With climate change activists becoming increasingly
influential, especially in Europe, the issue of emissions took center stage at
major aviation industry events in Seoul, South Korea, and Paris last month.
Still, even as airlines prepare for the onset of a
U.N.-required carbon offset scheme, questions remain about whether the industry
is acting boldly enough.
At IATA's annual general meeting in Seoul, the primary
message offered by attendees was that carriers need to do a better job of
communicating the steps they are taking on climate.
"Aviation is doing its job," IATA director general
Alexandre de Juniac said at the meeting's concluding press conference.
To underscore its commitment, the trade group passed a
resolution in Seoul reaffirming its long-standing support of the Carbon Offset
and Reduction Scheme for International Aviation, or CORSIA.
Adopted by the aviation arm of the U.N. in 2016, the scheme
will require airlines to purchase carbon-offset credits starting in 2021 if
emissions rise above 2020 levels. Over the longer term, airlines have committed
to reducing international aviation emissions to 50% of 2005 levels by 2050.
"Along with reducing emissions, we must collectively
engage and tell our story more effectively," de Juniac said in his opening
speech. "That means articulating a much clearer path toward our 2050 goal."
At the Paris Air Show two weeks later, the environment was
also a major theme. The show saw the unveiling of the nine-seat electric
aircraft designed by Israeli startup Eviation and the purchase by aircraft
engine maker Rolls-Royce of Siemens' eAircraft division.
Seven leading aerospace manufacturers, including Boeing,
Airbus, Rolls-Royce and GE Aviation, also used Paris as a forum to jointly
pledge their commitment to developing electric aircraft, commercializing
sustainable aviation fuel and continuing the arc of efficiency improvement in
existing aircraft and engine designs manifested by planes such as the Boeing
787 Dreamliner and the Airbus A320Neo line.
In the joint statement, the chief technology officers of the
seven companies wrote that they are "committed to driving the
sustainability of aviation. We believe in this industry and its role in making
our world a brighter and safer place. We also strongly believe we have an
approach to make aviation sustainable and play an even bigger role in our
In an interview aired online by Aviation Week, Richard
Aboulafia, an aircraft industry analyst with the Fairfax, Va.,-based Teal
Group, called the environment "the big issue of the show."
A key driver of the commercial aviation industry's
heightened emphasis on addressing its carbon footprint is the growing political
strength of environmental movements. During late May's European Parliament
elections, Greens won 21% of the vote in Germany, compared with 10% in the
previous elections five years ago. The French Green party secured 13% of the
vote, enough to double its representation in the European Parliament.
With the traditional center-right and center-left European
parties now making up a minority of the European Parliament, some analysts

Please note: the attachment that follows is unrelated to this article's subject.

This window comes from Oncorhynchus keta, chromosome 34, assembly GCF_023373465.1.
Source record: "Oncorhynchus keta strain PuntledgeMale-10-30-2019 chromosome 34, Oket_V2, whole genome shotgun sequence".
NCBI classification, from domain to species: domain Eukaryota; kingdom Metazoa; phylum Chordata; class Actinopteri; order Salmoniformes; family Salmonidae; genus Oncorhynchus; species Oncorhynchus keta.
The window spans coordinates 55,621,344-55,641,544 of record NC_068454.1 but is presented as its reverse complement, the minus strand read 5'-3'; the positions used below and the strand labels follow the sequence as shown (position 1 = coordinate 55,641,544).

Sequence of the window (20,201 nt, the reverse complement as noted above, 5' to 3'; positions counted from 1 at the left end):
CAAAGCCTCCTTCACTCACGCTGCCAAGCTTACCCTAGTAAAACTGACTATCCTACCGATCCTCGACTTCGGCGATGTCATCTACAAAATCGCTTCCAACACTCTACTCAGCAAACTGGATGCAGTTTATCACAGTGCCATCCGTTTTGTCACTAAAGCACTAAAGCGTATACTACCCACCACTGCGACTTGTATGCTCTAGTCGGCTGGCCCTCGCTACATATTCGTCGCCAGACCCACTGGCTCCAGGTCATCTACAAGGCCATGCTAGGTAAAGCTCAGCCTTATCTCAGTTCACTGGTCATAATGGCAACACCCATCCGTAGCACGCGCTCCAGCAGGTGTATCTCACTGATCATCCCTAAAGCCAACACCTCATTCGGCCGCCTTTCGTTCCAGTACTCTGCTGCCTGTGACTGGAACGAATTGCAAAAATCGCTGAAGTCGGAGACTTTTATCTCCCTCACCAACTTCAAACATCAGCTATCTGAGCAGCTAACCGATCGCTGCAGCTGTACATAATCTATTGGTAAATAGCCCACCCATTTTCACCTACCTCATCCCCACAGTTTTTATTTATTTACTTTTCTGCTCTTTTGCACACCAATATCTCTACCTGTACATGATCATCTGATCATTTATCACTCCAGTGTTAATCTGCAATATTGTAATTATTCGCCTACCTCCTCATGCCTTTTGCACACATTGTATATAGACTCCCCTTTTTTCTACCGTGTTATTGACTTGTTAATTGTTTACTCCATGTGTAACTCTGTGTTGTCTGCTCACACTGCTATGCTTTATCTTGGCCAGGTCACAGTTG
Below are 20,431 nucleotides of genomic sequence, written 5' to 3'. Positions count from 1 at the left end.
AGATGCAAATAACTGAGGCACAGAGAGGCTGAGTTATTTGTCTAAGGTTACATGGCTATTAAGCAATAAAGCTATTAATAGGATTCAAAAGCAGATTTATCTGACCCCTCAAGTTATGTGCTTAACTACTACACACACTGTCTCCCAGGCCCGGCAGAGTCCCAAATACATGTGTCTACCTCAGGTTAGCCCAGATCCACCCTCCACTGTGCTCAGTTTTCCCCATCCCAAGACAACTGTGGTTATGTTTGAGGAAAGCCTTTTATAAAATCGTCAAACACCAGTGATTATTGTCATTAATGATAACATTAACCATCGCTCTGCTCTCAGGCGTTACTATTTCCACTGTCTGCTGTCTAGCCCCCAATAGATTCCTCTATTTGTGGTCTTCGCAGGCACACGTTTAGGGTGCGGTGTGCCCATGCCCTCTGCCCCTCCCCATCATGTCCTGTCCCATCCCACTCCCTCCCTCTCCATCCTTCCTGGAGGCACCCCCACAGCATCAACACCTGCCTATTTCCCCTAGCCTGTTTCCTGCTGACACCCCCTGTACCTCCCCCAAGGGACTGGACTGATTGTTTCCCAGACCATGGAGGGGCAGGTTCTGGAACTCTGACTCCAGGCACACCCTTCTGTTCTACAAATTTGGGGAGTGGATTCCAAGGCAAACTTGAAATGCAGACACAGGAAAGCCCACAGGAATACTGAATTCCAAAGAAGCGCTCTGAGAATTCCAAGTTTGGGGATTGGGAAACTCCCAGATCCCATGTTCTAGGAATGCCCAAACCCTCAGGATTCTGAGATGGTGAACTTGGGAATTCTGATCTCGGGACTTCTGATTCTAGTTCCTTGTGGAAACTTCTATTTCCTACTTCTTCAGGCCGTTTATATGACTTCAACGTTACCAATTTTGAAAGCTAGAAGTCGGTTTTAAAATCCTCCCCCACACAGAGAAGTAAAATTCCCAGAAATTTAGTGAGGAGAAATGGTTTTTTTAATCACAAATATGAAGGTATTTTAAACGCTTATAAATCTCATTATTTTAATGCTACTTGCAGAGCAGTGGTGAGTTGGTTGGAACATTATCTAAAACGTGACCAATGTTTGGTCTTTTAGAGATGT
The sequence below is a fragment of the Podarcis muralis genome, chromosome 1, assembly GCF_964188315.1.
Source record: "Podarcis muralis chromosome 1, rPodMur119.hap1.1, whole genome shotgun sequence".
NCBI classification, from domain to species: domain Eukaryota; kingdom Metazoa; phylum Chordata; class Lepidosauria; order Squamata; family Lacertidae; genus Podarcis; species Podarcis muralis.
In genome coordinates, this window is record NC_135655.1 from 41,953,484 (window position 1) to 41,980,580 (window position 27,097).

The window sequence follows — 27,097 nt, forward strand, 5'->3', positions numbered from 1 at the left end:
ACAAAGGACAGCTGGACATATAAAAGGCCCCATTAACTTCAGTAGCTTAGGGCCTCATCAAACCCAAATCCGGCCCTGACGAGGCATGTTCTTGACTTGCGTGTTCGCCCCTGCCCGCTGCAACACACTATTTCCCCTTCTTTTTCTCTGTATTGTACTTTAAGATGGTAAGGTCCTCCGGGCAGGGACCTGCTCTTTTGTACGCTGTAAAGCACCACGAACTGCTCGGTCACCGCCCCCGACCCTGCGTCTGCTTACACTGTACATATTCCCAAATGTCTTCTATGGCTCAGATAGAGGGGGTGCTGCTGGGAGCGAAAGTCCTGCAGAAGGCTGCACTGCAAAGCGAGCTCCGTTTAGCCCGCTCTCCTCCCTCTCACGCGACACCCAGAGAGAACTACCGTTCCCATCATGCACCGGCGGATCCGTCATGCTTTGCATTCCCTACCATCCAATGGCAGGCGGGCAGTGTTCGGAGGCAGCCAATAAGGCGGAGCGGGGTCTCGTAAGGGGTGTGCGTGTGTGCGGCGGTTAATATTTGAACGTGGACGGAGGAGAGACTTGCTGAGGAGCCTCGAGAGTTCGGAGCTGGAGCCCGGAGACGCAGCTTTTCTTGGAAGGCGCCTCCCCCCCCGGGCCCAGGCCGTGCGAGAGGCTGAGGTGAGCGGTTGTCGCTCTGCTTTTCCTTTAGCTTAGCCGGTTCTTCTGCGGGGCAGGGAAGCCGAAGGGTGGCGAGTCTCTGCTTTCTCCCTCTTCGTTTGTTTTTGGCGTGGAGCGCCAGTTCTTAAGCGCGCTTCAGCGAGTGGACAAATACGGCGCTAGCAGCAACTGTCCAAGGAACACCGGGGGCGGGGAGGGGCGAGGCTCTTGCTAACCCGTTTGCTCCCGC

believe that the Greens are positioned to be kingmakers.
Airlines and aerospace manufacturers are also acutely aware
of a movement championed by Swedish teenage environmental activist Greta
Thunberg to cajole people into traveling by train instead of plane.
The movement, known as flight shaming (flygskam in Swedish),
appears to be having an impact. A recent Swedish Railways study found that 37%
of people chose to travel by train rather than air, up 20% from just 18 months
earlier. Meanwhile, passenger numbers were up 8% year over year at Swedish
Railways, while domestic passenger counts at Swedish airports fell 5%.
De Juniac acknowledged the potential power of the flygskam
movement in his opening speech in Seoul.
"Unchallenged, this sentiment will grow and spread,"
The very next week, members of parliament in France proposed
a ban on domestic city-pairs for which train service of less than five hours is
In an interview on the sidelines of the IATA general
meeting, Jane Thompson, business development advisor for the consultancy ICF,
agreed with IATA's assertion that the airline industry has been proactive in
pushing for technologies that will reduce its carbon footprint. But she said
industry outreach has not been cohesive.
"I think a lot of people think the industry is doing
nothing," she said.
But with aviation currently responsible for 2.5% of global
emissions, some think airlines must do more. Notably, last week, the U.K.
became the largest economy in the world to adopt a target of net-zero emissions
by 2050, a goal next to which the aviation industry's pledge of a 50% reduction
versus 2005 emissions pales in comparison.
Also on the sidelines of the IATA general meeting, Peter
Harbison, CEO of the Australia-based CAPA Centre for Aviation, said airlines
haven't communicated the green message well because they don't truly believe it
"They are cutting emissions because they've got to cut
emissions and it saves costs," he said.
Finnair CEO Topi Manner said his airline and the industry
overall will need to do more to reduce their carbon footprint. Better aircraft
engines, improved aerodynamics, a scale-up of biofuels and new engine
technologies are part of the answer, he said. But so are less obvious items,
such as electrifying ramp operations at airports and optimizing flight planning
with the aid of a more robust air traffic control infrastructure.